By Dylan Deprey
Quelle Robinson’s Facebook post began with the title, “04/08/2018 a day I’ll never forget.”
Below the post was a 42 minute Facebook live video shot from the backseat of a vehicle as it was pulled over by Milwaukee Police near N. 29th St. and W. Lisbon Ave. The driver was Adea Dunn, Milwaukee Youth Council Vice President and Robinson’s sister.
As red and blue lights flashed through the rear window, they captured the moment their friend, Jalen Copeland, was ripped out of the passenger seat by police.
“No Jalen, No!!” screamed Payge Ivory, their eight-year-old sister, who sat next to Robinson in the rear.
Three cops were shown wrestling Copeland to the ground.
“Chill Jalen, just relax,” shouted Dunn and the others as police handcuffed him.
Robinson left the car to scope out the situation and was immediately told to return to the vehicle.
As she got back into the car, an officer was shown rummaging through the passenger side. He said there was a suspicion that Copeland was reaching for something before he was pulled out.
Robinson leaned over towards the passenger seat to film the officer.
“Sit down, do you want to be next?” bellowed the officer.
Dunn shouted to Copeland asking for people to call, but nobody would answer.
The officer detaining Copeland on the curb stated he was being arrested for obstructing.
After hitting the twominute mark of the video, the tension and fear can be heard through Dunn’s voice as she eventually called her mother, Danielle Williams, and walked her through the traumatic situation.
As Robinson worked to calm down her younger sister shaking with fear in the backseat, Dunn explained to her mother over the phone how the group was originally pulled over for not having their headlights on and were getting a citation.
During the video, the girls explained that Copeland was asked to get out of the vehicle. He asked to put his hands on the dashboard instead because he had not done anything wrong. Police said he was reaching for a weapon and the situation escalated.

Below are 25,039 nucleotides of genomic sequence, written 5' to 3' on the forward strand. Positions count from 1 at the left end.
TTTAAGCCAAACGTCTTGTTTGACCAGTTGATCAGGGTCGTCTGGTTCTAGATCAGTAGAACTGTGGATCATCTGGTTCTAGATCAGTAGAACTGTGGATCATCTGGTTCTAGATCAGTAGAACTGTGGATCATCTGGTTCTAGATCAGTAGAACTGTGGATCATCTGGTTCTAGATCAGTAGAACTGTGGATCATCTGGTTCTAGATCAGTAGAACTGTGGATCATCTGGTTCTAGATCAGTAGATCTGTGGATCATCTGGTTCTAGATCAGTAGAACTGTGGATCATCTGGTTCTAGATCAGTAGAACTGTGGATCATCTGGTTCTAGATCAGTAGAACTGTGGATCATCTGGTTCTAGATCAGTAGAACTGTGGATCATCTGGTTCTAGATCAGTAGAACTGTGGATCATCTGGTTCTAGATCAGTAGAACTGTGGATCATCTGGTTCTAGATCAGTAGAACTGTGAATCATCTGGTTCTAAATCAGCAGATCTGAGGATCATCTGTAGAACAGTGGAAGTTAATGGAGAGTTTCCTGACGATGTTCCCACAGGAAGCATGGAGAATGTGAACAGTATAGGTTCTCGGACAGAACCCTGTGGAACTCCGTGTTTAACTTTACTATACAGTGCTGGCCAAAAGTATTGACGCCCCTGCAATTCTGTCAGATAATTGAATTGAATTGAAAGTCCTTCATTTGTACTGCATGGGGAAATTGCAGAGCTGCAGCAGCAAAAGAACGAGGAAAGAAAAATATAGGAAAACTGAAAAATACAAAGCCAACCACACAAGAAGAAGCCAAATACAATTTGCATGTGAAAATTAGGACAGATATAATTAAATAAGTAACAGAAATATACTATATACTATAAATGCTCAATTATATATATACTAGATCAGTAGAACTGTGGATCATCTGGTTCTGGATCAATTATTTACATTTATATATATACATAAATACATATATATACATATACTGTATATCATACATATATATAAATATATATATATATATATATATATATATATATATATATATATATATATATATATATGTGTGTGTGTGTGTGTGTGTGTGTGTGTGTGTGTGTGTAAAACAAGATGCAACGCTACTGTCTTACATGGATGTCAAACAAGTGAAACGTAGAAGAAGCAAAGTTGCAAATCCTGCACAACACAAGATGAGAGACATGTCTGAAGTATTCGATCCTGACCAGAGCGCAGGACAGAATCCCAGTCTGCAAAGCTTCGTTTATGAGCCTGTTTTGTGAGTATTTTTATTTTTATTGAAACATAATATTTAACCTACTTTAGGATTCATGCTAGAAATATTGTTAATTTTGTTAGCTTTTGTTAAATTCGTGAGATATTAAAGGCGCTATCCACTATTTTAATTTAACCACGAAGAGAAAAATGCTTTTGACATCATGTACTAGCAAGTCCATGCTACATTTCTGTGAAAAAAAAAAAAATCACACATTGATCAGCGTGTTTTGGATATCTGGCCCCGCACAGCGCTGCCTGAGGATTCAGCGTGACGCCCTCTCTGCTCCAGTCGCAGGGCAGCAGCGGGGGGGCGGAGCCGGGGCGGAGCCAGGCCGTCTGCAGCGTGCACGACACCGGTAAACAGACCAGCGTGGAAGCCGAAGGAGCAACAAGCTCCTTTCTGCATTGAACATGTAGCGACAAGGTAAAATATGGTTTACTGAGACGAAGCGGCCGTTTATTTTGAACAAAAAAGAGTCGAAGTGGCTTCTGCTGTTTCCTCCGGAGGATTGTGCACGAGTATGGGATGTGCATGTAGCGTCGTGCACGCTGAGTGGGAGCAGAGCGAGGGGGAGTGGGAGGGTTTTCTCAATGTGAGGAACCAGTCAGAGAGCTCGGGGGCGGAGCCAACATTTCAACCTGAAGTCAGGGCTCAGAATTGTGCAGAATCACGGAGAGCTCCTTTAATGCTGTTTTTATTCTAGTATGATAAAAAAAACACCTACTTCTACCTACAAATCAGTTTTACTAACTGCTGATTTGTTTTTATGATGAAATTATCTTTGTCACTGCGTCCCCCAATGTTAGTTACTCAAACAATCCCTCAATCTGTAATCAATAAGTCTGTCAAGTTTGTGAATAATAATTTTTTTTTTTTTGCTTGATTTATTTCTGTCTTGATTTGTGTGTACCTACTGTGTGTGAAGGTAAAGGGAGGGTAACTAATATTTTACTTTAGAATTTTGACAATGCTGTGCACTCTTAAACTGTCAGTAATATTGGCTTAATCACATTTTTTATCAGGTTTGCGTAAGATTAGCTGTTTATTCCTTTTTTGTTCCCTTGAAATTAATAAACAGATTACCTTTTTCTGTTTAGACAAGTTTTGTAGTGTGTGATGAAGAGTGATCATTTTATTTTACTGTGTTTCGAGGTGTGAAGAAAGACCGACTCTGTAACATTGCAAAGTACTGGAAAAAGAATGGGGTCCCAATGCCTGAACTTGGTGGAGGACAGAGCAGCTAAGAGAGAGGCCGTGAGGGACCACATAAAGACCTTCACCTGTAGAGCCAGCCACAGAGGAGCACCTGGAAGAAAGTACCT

“I’m scared for my life right now, and Jalen’s,” Dunn said to her mother off camera while more officers arrived behind their vehicle.
Copeland was put into the back of squad car, and the girls were eventually asked out of the vehicle and patted down.
Towards the end of the video a Milwaukee Police Sergeant had come to get information from the girls for an internal investigation into the incident.
The Milwaukee Courier reached out to the Milwaukee Police Department in regards to the video and the investigation.
“MPD is aware of this video and it is currently being reviewed by the Internal Affairs Division,” MPD stated in an e-mail.
The trauma goes viral
Two days after the incident, the video had nearly 300,000 views. From friends and peers to local advocates, like Vaun Mayes, and Hollywood actors like D. L. Hughley, their run-in with law enforcement spread across social media.
All three young adults in the vehicle were college bound and active in their community, which included educating their peers on their Constitutional rights and how to safely interact with police in their community.
“After all of the work we have done in our community, I felt like this was a slap in the face,” Dunn said.
Although they felt embarrassed and shook over the incident, more people reached out, both positively and negatively.
Robinson said they saw their experience as an opportunity for teens and youth to voice their feedback to law enforcement.